On a point of order, Madam Deputy Speaker. I would like to raise two points, about which I have given notice to both the Speaker’s Office and to the hon. Member to whom I will refer.
First, on 30 January the Financial Secretary to the Treasury, the hon. Member for Louth and Horncastle (Victoria Atkins), responded to my written parliamentary question 131454 by directing me toward a previous freedom of information request. However, my office, the House of Commons Library and the Table Office have all been unable to trace this FOI reference, which is not in a recognisable format. I understand that the House authorities are consulting with the Treasury to investigate this further.
Secondly, on 17 January I took part in a debate on the Local Government Finance Act 1988 (Non-Domestic Rating Multipliers) (England) Order 2022, the sole purpose of which is to set a variable in the formula used to calculate the small business non-domestic rating multiplier for the coming year. I asked the Financial Secretary three times to clarify why this variable was increasing. I checked her final answer with the House of Commons Library, which said it did not think what the Minister said was “entirely accurate”.
Madam Deputy Speaker, I would be grateful for your advice, first, on whose responsibility it is to ensure that responses to written parliamentary questions are accurate; and secondly, on how the record can be corrected when a Minister inadvertently gives incorrect information in Committee?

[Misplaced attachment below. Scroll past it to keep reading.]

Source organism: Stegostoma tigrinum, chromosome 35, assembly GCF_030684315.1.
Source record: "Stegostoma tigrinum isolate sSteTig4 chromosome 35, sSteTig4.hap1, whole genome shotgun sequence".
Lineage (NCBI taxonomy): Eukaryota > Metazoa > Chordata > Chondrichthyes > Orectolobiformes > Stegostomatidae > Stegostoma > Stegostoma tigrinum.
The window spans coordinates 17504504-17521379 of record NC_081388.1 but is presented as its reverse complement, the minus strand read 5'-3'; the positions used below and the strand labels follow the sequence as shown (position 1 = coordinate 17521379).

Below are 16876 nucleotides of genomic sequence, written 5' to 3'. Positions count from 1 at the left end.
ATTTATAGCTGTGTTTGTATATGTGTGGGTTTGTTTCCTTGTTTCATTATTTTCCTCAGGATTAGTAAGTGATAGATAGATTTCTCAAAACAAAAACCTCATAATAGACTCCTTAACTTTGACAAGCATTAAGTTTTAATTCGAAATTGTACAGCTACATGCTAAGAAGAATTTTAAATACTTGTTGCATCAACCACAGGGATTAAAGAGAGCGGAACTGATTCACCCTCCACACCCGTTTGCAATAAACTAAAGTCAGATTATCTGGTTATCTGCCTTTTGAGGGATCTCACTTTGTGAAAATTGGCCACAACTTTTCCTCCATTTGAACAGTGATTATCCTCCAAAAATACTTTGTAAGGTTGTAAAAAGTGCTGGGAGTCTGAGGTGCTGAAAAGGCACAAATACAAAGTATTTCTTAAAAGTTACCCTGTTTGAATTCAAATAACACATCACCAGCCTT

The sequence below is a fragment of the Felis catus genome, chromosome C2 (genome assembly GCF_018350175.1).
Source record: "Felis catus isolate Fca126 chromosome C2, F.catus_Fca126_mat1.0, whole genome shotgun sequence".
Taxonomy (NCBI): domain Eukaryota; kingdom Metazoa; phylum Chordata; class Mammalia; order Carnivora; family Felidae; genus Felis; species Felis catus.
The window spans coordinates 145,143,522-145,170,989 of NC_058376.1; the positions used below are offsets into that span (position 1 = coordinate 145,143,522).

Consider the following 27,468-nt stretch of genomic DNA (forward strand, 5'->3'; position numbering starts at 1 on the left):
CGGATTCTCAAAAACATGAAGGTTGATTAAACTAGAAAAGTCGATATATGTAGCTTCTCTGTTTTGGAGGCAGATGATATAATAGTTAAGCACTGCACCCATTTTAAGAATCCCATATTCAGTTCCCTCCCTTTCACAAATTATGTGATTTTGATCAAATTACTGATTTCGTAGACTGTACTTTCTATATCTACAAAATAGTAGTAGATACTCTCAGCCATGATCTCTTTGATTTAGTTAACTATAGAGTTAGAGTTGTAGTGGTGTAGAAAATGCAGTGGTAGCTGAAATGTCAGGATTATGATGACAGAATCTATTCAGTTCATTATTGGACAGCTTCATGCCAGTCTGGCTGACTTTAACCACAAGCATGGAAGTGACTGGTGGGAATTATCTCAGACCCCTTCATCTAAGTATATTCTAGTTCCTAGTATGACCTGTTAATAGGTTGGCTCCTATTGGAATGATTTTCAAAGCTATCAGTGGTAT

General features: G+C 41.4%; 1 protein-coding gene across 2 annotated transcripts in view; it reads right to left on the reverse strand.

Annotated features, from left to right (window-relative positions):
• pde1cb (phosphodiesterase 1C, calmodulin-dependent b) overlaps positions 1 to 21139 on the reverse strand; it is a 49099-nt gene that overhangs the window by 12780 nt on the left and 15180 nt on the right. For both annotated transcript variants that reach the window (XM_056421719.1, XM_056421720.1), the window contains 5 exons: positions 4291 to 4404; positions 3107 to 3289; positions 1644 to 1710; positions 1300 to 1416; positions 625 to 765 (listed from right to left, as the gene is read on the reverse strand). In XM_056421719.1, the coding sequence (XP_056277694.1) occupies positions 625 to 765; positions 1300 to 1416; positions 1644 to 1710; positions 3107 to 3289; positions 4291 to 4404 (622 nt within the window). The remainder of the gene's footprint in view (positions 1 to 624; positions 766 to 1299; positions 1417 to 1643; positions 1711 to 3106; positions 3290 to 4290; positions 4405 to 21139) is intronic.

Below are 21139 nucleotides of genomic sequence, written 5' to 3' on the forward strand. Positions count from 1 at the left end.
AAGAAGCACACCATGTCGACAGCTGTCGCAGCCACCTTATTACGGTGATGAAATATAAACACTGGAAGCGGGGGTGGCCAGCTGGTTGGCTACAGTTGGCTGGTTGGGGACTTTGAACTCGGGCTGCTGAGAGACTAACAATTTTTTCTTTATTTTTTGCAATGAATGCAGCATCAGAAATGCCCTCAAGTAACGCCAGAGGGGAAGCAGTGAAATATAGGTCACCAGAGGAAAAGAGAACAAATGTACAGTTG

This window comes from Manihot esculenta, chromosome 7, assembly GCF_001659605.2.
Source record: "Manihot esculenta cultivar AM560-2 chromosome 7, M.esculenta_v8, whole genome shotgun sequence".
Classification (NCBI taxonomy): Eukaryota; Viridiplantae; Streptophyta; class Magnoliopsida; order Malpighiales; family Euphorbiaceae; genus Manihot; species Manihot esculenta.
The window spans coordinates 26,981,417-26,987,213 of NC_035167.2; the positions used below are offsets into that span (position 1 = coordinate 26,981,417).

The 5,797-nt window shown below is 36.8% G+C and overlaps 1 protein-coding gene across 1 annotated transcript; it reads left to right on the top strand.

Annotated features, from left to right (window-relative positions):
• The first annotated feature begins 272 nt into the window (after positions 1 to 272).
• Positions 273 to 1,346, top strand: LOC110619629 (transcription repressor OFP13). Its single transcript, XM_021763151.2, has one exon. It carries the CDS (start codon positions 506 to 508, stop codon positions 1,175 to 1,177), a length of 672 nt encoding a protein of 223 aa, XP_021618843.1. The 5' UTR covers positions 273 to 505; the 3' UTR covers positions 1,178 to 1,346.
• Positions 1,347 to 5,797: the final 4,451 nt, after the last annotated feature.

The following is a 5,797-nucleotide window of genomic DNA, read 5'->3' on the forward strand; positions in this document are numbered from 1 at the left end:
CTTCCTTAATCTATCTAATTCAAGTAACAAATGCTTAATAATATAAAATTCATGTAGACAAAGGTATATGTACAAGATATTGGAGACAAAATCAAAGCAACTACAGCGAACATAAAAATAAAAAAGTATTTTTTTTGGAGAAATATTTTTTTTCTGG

I am grateful to the hon. Member for giving notice of his point of order. On his first point, it is not acceptable for Ministers to provide answers referring to material that is not accessible. Answers should be free-standing or at least refer to material that can be accessed relatively easily.
On the hon. Member’s second point, Ministers and other Members, especially Opposition Front Benchers, sometimes take a different view about whether or not a response is accurate, and the Speaker cannot arbitrate about such differences. Ministers are obviously responsible for their answers. However, if a Minister accepts that a mistake has been made, they should correct the record. That is required of them by both the ministerial code and a resolution of this House. If the Minister does not accept that a correction is required, I am sure the hon. Member will find ways of pursuing his points in any event.
The hon. Member is very lucky that the Leader of the House is here and will have heard his comments, and I am sure she will take them back for consideration. I hope that any other Ministers this will be fed back to will have heard my response to the two issues, and I hope that they will help provide a more useful answer in the first instance and reflect on whether a correction is required in the second instance. As I say, the Leader of the House will have heard that as well.